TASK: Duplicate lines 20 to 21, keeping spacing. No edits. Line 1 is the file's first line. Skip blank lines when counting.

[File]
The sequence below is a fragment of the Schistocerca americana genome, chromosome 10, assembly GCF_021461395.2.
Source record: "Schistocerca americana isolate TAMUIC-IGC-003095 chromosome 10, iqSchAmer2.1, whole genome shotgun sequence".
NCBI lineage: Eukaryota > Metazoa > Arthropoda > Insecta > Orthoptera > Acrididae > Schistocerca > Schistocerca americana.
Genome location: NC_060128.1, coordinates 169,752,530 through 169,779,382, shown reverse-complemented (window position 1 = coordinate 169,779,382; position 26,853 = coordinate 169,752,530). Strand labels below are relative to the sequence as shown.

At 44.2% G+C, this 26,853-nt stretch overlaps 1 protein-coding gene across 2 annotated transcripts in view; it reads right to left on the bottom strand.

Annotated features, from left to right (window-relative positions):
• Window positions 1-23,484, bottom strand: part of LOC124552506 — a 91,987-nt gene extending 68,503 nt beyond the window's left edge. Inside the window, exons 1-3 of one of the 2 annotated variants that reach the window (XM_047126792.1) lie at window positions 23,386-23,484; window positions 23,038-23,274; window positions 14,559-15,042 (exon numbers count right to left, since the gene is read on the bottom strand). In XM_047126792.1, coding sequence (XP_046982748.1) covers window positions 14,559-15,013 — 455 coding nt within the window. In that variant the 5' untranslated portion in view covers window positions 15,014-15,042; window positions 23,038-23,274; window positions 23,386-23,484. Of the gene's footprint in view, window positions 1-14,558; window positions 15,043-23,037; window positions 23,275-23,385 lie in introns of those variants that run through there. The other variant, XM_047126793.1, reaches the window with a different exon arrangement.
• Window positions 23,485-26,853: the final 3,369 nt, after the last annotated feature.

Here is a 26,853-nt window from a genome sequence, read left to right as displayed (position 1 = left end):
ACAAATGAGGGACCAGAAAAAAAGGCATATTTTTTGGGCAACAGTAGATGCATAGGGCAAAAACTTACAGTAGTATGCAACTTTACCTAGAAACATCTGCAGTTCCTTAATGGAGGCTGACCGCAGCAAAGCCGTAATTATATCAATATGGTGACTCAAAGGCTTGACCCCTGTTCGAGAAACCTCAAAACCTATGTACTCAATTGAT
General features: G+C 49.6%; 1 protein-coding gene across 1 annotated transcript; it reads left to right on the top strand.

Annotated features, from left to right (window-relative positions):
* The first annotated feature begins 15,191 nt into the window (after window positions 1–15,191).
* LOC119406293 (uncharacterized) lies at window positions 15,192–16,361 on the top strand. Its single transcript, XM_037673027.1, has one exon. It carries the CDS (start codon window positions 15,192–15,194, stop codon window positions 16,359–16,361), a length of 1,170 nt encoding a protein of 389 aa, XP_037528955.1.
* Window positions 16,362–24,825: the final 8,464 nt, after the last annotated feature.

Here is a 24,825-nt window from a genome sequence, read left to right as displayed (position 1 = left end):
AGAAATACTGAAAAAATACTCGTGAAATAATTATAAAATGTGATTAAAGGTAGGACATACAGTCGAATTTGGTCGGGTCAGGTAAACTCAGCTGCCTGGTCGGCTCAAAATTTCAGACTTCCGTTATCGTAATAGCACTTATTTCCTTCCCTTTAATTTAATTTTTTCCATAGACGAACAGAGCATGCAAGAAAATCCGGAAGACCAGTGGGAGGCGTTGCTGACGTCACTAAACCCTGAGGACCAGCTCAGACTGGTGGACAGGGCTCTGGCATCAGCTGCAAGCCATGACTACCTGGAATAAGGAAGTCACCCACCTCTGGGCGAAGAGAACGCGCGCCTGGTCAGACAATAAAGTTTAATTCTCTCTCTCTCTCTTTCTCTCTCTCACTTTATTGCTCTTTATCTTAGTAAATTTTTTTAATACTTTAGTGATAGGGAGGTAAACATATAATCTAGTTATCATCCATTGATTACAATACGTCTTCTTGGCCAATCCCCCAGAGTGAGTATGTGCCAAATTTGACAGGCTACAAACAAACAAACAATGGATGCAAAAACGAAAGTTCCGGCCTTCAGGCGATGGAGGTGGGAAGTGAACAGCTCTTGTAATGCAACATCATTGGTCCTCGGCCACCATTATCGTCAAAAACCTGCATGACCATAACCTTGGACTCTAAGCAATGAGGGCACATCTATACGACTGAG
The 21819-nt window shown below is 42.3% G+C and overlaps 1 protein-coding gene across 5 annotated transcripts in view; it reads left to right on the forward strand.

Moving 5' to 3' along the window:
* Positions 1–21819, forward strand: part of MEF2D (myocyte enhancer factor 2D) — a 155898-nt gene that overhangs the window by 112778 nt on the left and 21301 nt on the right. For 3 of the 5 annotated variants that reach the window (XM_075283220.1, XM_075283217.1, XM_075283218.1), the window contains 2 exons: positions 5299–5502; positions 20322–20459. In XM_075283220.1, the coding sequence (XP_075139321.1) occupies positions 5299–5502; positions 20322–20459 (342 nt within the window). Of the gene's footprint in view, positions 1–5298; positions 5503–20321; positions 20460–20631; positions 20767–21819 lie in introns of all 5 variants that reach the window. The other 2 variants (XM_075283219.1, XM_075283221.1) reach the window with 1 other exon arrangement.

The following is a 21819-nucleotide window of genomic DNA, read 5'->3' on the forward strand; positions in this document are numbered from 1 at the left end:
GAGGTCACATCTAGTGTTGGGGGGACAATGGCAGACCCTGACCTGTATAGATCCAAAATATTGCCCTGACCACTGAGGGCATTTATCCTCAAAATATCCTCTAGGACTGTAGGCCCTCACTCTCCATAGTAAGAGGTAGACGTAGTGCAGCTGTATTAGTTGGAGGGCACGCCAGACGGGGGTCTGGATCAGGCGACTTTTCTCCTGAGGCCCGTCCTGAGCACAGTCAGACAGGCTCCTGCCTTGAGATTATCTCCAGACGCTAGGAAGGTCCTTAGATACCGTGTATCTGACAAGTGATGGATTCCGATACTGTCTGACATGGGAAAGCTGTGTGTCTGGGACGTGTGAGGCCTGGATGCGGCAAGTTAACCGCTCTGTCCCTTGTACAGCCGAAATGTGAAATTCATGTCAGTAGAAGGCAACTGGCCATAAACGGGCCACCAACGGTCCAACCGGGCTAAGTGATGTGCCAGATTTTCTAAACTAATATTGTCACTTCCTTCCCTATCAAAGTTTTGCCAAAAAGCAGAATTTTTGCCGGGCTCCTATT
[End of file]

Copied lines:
* Positions 1–21819, forward strand: part of MEF2D (myocyte enhancer factor 2D) — a 155898-nt gene that overhangs the window by 112778 nt on the left and 21301 nt on the right. For 3 of the 5 annotated variants that reach the window (XM_075283220.1, XM_075283217.1, XM_075283218.1), the window contains 2 exons: positions 5299–5502; positions 20322–20459. In XM_075283220.1, the coding sequence (XP_075139321.1) occupies positions 5299–5502; positions 20322–20459 (342 nt within the window). Of the gene's footprint in view, positions 1–5298; positions 5503–20321; positions 20460–20631; positions 20767–21819 lie in introns of all 5 variants that reach the window. The other 2 variants (XM_075283219.1, XM_075283221.1) reach the window with 1 other exon arrangement.

The following is a 21819-nucleotide window of genomic DNA, read 5'->3' on the forward strand; positions in this document are numbered from 1 at the left end: